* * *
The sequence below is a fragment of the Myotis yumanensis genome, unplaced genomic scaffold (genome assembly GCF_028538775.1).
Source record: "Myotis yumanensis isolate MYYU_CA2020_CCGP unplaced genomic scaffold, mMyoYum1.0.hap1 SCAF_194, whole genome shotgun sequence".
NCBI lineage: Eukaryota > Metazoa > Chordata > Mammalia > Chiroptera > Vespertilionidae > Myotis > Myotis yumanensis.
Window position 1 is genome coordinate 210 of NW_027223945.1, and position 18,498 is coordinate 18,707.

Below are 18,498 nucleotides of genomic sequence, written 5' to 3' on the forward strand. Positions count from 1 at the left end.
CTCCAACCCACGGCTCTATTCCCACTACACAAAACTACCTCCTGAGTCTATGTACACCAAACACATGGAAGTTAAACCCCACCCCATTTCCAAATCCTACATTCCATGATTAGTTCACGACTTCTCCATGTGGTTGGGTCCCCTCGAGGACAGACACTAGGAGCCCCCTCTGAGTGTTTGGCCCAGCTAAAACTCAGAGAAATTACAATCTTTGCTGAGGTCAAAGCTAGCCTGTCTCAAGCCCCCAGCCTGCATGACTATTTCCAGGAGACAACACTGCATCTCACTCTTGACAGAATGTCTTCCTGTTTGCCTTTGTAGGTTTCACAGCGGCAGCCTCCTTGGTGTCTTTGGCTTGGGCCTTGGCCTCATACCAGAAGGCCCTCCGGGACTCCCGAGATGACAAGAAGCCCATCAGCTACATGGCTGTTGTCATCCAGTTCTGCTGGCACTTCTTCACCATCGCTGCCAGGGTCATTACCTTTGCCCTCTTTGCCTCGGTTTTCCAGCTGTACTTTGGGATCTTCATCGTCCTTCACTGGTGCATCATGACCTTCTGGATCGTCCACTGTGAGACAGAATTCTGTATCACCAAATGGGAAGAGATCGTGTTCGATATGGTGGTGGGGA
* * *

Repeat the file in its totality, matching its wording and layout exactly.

The sequence below is a fragment of the Myotis yumanensis genome, unplaced genomic scaffold (genome assembly GCF_028538775.1).
Source record: "Myotis yumanensis isolate MYYU_CA2020_CCGP unplaced genomic scaffold, mMyoYum1.0.hap1 SCAF_194, whole genome shotgun sequence".
NCBI lineage: Eukaryota > Metazoa > Chordata > Mammalia > Chiroptera > Vespertilionidae > Myotis > Myotis yumanensis.
Window position 1 is genome coordinate 210 of NW_027223945.1, and position 18,498 is coordinate 18,707.

Below are 18,498 nucleotides of genomic sequence, written 5' to 3' on the forward strand. Positions count from 1 at the left end.
CTCCAACCCACGGCTCTATTCCCACTACACAAAACTACCTCCTGAGTCTATGTACACCAAACACATGGAAGTTAAACCCCACCCCATTTCCAAATCCTACATTCCATGATTAGTTCACGACTTCTCCATGTGGTTGGGTCCCCTCGAGGACAGACACTAGGAGCCCCCTCTGAGTGTTTGGCCCAGCTAAAACTCAGAGAAATTACAATCTTTGCTGAGGTCAAAGCTAGCCTGTCTCAAGCCCCCAGCCTGCATGACTATTTCCAGGAGACAACACTGCATCTCACTCTTGACAGAATGTCTTCCTGTTTGCCTTTGTAGGTTTCACAGCGGCAGCCTCCTTGGTGTCTTTGGCTTGGGCCTTGGCCTCATACCAGAAGGCCCTCCGGGACTCCCGAGATGACAAGAAGCCCATCAGCTACATGGCTGTTGTCATCCAGTTCTGCTGGCACTTCTTCACCATCGCTGCCAGGGTCATTACCTTTGCCCTCTTTGCCTCGGTTTTCCAGCTGTACTTTGGGATCTTCATCGTCCTTCACTGGTGCATCATGACCTTCTGGATCGTCCACTGTGAGACAGAATTCTGTATCACCAAATGGGAAGAGATCGTGTTCGATATGGTGGTGGGGA